(BIVN) – The Hawaiʻi Congressional Delegation has sent a fourth letter to the U.S. Department of Agriculture, again asking for relief for farmers and agricultural producers who were uniquely affected by the 2018 Kīlauea eruption.
The four Democrats – U.S. Senators Mazie Hirono and Brian Schatz, and U.S. Representatives Tulsi Gabbard and Ed Case – previously wrote to Ag Secretary Sonny Perdue, requesting “the agency’s flexibility in helping impacted farmers recover from the natural disasters that occurred in 2018” a media release stated.
“Unlike farmers impacted by floods and wildfires, Hawaii producers faced unique losses – including permanent loss of land – due to lava inundation,” a joint media release said. “In their letter to USDA, the Hawaii Congressional Delegation emphasized that while current support programs like the Wildfire and Hurricane Indemnity Program Plus (WHIP+) are well-tailored for victims of other natural disasters, they do not provide adequate relief for victims of volcanic eruptions.”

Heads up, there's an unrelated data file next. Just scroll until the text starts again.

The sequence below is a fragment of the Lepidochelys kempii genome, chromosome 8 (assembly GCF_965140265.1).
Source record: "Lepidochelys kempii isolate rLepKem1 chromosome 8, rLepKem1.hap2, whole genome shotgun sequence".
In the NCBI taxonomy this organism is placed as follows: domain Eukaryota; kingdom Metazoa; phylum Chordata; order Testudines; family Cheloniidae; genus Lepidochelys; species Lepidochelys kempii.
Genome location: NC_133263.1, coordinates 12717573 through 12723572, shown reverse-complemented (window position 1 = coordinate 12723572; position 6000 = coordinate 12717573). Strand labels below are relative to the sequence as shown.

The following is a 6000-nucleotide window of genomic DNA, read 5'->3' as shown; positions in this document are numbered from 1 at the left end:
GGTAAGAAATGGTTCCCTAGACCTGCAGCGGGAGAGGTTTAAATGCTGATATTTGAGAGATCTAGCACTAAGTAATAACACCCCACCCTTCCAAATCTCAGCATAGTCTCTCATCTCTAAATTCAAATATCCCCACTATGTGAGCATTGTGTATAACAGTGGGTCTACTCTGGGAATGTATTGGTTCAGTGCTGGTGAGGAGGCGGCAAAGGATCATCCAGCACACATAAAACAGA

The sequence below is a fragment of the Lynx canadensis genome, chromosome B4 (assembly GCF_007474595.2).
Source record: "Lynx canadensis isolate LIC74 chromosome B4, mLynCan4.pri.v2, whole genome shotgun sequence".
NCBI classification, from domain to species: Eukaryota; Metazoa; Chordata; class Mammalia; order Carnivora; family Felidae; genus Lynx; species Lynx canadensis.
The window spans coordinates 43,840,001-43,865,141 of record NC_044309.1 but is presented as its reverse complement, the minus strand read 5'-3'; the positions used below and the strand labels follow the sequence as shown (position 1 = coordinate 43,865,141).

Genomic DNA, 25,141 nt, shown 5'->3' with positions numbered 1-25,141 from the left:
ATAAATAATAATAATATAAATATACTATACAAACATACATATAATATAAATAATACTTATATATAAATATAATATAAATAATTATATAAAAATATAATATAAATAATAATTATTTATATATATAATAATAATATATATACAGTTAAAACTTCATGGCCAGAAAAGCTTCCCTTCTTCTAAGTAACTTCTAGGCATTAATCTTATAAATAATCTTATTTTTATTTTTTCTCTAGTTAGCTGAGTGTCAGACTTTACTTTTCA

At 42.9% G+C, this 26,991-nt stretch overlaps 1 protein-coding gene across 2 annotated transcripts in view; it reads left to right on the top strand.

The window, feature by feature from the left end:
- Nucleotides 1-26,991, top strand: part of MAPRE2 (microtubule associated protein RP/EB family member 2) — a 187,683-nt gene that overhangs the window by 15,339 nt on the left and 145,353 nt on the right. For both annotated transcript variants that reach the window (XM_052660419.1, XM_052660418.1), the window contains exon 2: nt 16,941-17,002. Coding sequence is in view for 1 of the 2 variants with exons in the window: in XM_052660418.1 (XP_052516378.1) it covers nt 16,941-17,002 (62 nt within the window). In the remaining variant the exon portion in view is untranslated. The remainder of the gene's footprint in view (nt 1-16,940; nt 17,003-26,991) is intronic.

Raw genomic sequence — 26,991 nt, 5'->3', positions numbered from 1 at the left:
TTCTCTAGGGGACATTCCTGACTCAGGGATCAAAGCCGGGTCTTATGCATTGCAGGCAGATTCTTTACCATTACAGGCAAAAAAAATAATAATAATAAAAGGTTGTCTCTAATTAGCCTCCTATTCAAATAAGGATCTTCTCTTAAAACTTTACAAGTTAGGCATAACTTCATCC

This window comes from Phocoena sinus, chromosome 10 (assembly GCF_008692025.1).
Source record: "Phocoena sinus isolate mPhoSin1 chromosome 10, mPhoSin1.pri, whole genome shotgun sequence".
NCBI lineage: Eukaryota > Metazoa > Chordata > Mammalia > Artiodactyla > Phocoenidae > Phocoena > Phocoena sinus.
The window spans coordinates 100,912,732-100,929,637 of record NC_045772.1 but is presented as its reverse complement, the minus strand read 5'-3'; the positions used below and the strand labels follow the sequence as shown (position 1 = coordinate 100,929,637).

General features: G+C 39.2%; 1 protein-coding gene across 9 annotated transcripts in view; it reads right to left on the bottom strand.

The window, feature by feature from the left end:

Secretary Perdue saw the impacts of the eruption, first hand, when he visited Puna in December 2018. The Secretary also sat and talked with local farmers, which was recorded by BIVN:
Here is the full text of the letter to Secretary Perdue, dated Sept. 27, 2019:
Hawaii experienced multiple presidentially declared natural disasters in 2018, one of which was the Kilauea eruption. This eruption was the most destructive volcanic eruption that the United States has experienced in over 30 years. It destroyed homes, roads, farms, and entire communities on Hawaii Island. We appreciate that you were able to experience the extent of this destruction and hear personally from our impacted farmers when you visited Hawaii Island in December 2018. That personal engagement meant a great deal to our farmers, and we are hopeful that this firsthand experience illustrated that volcanic eruptions are unique in that lava does not afford impacted individuals the ability to return to the land afterwards, unlike floods, hurricanes, wildfires, etc.